• Updates to the Residential Tenancies Act to include a standard lease agreement, tighter provisions for “landlord’s own use” evictions, and technical changes to the Landlord-Tenant Board meant to make the process fairer, as well as other changes.
  • A program to leverage the value of surplus provincial land assets across the province to develop a mix of market-price housing and affordable housing.
  • Legislation that would allow Toronto and possibly other municipalities to introduce a vacant homes property tax in an effort to encourage property owners to sell unoccupied units or rent them out.
  • A plan to ensure property tax for new apartment buildings is charged at a similar rate as other residential properties.
  • A five-year, $125-million program aimed at encouraging the construction of new rental apartment buildings by rebating a portion of development charges.
  • More flexibility for municipalities when it comes to using property tax tools to encourage development.
  • The creation of a new Housing Supply Team with dedicated provincial employees to identify barriers to specific housing development projects and work with developers and municipalities to find solutions.
  • An effort to understand and tackle practices that may be contributing to tax avoidance and excessive speculation in the housing market.
  • A review of the rules real estate agents are required to follow to ensure that consumers are fairly represented in real estate transactions.
  • The launch of a housing advisory group which will meet quarterly to provide the government with ongoing advice about the state of the housing market and discuss the impact of the measures and any additional steps that are needed
  • Education for consumers on their rights, particularly on the issue of one real estate professional representing more than one party in a real estate transaction.
  • A partnership with the Canada Revenue Agency to explore more comprehensive reporting requirements so that correct federal and provincial taxes, including income and sales taxes, are paid on purchases and sales of real estate in Ontario.
  • Set timelines for elevator repairs to be established in consultation with the sector and the Technical Standards & Safety Authority.
  • Provisions that would require municipalities to consider the appropriate range of unit sizes in higher density residential buildings to accommodate a diverse range of household sizes and incomes, among other things.

Source: The Canadian Press – April 20, 2017

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The Role of Appraisals How do the three main types of building appraisal work?

Whether it’s a retail strip plaza, a mall, an agricultural compound, a single family home, or an industrial building of 5,000 or one million square-feet, getting an appraisal is an important first step in any property acquisition process. In order to learn how to weight the importance of different factors when forming their opinion on value, registered appraisers go through a stringent examination process.

When determining the value of a property or building, there are several methodologies that qualified appraisers have to choose from, which are driven by the scope of the assignment and the property type.  The first is the ‘Direct Comparison Approach’; a methodology whereby the appraiser develops an opinion of value by analyzing completed sales, listings or pending sales of properties that are similar to the subject property. “Estimates of market rent, expenses, land value, cost, depreciation and other value parameters may be derived using a comparative technique,” explains Dan Brewer, President of the Appraisal Institute of Canada (AIC) and licensed mortgage and real estate broker.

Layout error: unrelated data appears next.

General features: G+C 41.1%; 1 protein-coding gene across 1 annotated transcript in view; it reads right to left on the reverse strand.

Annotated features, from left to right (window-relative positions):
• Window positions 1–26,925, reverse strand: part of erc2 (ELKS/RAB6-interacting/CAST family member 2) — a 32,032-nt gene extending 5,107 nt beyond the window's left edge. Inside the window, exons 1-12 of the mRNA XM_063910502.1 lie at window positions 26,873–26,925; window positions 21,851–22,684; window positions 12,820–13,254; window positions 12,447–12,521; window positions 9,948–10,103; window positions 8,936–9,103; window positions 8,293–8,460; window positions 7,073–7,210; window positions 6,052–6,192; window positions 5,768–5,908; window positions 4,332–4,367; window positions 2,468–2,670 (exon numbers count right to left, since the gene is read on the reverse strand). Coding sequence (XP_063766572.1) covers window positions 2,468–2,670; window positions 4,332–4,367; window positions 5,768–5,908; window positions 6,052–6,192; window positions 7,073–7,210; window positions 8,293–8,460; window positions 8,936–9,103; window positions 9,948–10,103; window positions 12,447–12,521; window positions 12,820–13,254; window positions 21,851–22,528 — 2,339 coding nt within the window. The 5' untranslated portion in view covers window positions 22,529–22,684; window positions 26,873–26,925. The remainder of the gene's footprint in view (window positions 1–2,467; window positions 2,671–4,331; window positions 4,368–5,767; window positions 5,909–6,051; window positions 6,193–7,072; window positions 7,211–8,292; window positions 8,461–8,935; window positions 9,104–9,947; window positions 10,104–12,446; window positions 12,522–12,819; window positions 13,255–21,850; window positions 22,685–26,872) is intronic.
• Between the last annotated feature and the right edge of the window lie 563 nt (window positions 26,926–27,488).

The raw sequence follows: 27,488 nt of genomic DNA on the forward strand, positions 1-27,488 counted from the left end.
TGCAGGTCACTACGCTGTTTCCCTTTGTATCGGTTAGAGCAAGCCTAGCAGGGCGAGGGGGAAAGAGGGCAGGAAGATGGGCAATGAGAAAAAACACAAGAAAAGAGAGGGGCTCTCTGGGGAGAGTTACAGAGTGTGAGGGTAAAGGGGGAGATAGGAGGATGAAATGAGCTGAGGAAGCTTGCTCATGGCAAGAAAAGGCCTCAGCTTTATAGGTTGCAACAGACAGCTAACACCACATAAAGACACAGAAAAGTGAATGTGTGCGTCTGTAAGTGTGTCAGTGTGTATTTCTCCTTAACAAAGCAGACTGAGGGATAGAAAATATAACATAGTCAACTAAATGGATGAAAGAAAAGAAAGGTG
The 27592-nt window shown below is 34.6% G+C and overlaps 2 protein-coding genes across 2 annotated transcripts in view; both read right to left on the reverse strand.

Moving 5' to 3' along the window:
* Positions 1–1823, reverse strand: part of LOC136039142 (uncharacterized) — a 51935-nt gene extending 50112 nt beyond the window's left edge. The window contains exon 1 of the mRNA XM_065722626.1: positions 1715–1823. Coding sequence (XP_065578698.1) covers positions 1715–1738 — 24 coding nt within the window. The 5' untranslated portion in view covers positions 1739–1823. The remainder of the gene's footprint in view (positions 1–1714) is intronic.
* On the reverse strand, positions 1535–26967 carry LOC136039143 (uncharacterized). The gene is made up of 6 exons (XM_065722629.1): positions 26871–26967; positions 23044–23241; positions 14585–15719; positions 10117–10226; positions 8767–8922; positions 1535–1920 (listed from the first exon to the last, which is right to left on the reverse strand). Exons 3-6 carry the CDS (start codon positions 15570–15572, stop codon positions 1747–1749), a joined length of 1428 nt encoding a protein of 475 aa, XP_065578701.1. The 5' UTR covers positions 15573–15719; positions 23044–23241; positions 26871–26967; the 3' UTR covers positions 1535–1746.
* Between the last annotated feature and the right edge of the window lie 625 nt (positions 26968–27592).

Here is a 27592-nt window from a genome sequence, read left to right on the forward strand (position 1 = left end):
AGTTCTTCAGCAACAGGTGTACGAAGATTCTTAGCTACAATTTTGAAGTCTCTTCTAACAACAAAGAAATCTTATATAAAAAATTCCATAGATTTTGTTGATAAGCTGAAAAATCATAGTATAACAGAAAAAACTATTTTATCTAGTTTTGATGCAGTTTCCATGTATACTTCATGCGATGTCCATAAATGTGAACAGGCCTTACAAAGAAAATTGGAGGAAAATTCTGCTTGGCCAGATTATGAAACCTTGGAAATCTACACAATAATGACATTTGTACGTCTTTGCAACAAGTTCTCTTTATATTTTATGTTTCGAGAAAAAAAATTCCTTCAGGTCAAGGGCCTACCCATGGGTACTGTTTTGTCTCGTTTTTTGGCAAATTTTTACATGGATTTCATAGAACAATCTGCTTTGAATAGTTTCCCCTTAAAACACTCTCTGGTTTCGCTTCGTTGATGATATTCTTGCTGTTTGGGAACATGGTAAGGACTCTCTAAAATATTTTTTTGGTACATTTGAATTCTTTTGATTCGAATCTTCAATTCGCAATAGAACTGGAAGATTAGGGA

Another methodology commonly adopted by appraisers is the ‘Cost Approach’, which considers the land and building components separately, and reaches a value conclusion by adding these estimates together to form an opinion. “Like the Direct Comparison Approach, the Cost Approach is based on a comparison of the cost to replace the subject (cost new) or the cost to reproduce the subject (substitute property),” Brewer says. “The total cost estimate is adjusted by deducting the accrued depreciation (i.e., physical wear and tear, functional deficiencies and external influences) of the dwelling and the site improvements (e.g., garage, deck, pool, etc.). The Cost Approach is most reliable when a property is newer due to the lower depreciation, although it’s generally not a weighted approach.”

The third methodology is the ‘Income Approach’, which is used to determine the valuations of income-producing properties. “Typically purchased as investments, the earning potential is an important element affecting the value of these properties,” says Brewer. “Through the Income Approach, the appraiser analyzes a property’s annual income and expenses to convert the net income into a present value. This methodology is typically not applied when valuing a residential property.”

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InFocus: The Role of Appraisals Why accurate appraisals are more important than ever before

As certain Canadian real estate markets reach dizzying new heights, homebuyers are loading themselves with debt in order to secure their place on the housing ladder. Paying over the asking price is no longer an exception to the rule and, as a result, many Canadian homebuyers are playing a risky game with their financial futures. Brokers have an important role to play in ensuring that their clients don’t buy something they can’t afford and, in these tumultuous times of economic and real estate uncertainty, securing an accurate appraisal has never been more important.